In the early 2000s, I had lost my job, moved to a new city, and changed medical providers. I usually preferred quack doctors: ones who smoked, whose hands trembled, who used the slightest excuse to shave my chest and attach sticky tabs and alligator clips to my skin.
No, I’m not making any of that up.
When I joined Kaiser Permanente, I was assigned a new doctor. He was young, well-shaven, and wore a tie. My doctor gently shook my hand and quietly told me his name was Dr. Hosseini.
I didn’t know what to make of him. I had expected, now that I was with an HMO, that my doctor would run through the room in a whirl of motion, stick things in all my available openings, declare that I was suffering from a bone aneurism, and rush out to see the next patient. Instead, he sat down and asked me how I was feeling, what I did for a living, and so forth.
It’s a little disconcerting to sit naked in front of a stranger who acts completely contrary to your preconceived notions.
I told him I was always hot, noting that I was sweating while naked in a cold room. I told him was out of work. I told him I was considering writing fiction for a living.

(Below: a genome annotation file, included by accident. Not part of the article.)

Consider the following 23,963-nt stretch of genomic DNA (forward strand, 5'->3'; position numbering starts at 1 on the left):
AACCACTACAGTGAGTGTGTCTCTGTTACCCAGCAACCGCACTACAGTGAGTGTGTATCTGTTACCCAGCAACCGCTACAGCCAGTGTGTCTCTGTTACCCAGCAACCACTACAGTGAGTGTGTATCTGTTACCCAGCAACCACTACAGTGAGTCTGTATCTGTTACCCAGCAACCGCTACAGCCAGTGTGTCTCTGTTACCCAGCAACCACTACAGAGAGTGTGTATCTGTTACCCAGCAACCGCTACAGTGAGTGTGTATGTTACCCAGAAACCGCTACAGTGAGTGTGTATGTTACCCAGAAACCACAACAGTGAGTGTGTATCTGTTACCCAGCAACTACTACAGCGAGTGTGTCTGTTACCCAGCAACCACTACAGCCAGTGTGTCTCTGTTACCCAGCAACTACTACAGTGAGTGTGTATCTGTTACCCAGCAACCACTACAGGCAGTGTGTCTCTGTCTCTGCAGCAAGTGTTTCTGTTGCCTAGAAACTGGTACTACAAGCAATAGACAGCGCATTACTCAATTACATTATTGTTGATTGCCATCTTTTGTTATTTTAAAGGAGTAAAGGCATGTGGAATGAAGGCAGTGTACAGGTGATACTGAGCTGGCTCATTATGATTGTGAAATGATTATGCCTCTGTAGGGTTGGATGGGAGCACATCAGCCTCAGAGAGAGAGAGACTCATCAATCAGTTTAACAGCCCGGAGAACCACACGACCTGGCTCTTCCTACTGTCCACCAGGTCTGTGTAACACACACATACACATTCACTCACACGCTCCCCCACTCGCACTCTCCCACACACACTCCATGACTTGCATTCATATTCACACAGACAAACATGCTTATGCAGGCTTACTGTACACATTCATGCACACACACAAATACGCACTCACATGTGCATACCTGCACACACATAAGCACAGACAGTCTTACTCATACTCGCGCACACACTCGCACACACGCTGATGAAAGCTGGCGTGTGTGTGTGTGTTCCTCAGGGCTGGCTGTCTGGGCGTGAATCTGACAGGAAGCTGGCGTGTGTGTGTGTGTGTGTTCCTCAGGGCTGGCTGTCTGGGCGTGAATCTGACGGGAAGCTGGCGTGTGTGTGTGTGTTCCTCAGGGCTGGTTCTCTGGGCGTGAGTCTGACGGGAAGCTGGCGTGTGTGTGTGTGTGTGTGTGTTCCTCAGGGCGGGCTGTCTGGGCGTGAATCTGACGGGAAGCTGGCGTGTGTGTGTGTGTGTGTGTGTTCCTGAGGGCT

As he took some of my blood (for a thyroid test that came back negative, I guess I was just sweating from nervousness), he told me he wrote a bit, and I shouldn’t try to rely on fiction writing for income. Then he wrote some publishing websites down on my exam receipt and bid me good day.
Over the years, he was very kind and responsive to all my medical needs. He never asked me about my writing, so I never asked him about his. Eventually, I moved away for a year. When I was waiting to get on the plane to move back, I noticed a woman reading a book. It was called A Thousand Splendid Suns and was written by “New York Times Best Selling Author Khaled Hosseini.”
I felt my stomach sink, convinced myself the book must have been written by a different Khaled Hosseini, walked over to a bookstand, and picked up a copy. The bio said Khaled. Hosseini was a doctor and a New York Times Bestseller (for his book The Kite Runner). The picture was obviously him, minus the tie, minus the clean shave.
I never saw my doctor again. Kaiser replaced him with a succession of new doctors, whose names and faces blended together over time. Once, I saw him on The Colbert Report. He was unshaven, spoke loudly, was gregarious, and joked with Colbert about not wearing a tie. I barely recognized him.
I really wish I had asked him about his writing when I had the chance.